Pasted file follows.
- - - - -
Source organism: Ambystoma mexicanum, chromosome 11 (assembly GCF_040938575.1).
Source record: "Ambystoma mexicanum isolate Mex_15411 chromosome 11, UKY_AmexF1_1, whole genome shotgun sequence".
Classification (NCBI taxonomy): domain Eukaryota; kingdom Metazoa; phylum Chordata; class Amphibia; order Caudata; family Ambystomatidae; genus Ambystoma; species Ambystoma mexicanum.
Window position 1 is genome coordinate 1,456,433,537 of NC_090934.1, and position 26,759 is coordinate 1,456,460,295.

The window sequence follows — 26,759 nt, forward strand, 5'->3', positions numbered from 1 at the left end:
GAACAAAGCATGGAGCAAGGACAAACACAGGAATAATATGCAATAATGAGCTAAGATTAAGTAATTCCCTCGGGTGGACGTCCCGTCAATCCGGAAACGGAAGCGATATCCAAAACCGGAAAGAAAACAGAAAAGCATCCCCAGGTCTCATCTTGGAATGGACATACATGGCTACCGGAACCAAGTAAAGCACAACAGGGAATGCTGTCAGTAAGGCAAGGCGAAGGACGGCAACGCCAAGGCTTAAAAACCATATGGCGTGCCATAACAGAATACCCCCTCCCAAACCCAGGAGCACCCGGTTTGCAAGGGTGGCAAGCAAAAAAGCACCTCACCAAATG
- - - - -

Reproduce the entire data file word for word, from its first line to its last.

Source organism: Ambystoma mexicanum, chromosome 11 (assembly GCF_040938575.1).
Source record: "Ambystoma mexicanum isolate Mex_15411 chromosome 11, UKY_AmexF1_1, whole genome shotgun sequence".
Classification (NCBI taxonomy): domain Eukaryota; kingdom Metazoa; phylum Chordata; class Amphibia; order Caudata; family Ambystomatidae; genus Ambystoma; species Ambystoma mexicanum.
Window position 1 is genome coordinate 1,456,433,537 of NC_090934.1, and position 26,759 is coordinate 1,456,460,295.

The window sequence follows — 26,759 nt, forward strand, 5'->3', positions numbered from 1 at the left end:
GAACAAAGCATGGAGCAAGGACAAACACAGGAATAATATGCAATAATGAGCTAAGATTAAGTAATTCCCTCGGGTGGACGTCCCGTCAATCCGGAAACGGAAGCGATATCCAAAACCGGAAAGAAAACAGAAAAGCATCCCCAGGTCTCATCTTGGAATGGACATACATGGCTACCGGAACCAAGTAAAGCACAACAGGGAATGCTGTCAGTAAGGCAAGGCGAAGGACGGCAACGCCAAGGCTTAAAAACCATATGGCGTGCCATAACAGAATACCCCCTCCCAAACCCAGGAGCACCCGGTTTGCAAGGGTGGCAAGCAAAAAAGCACCTCACCAAATG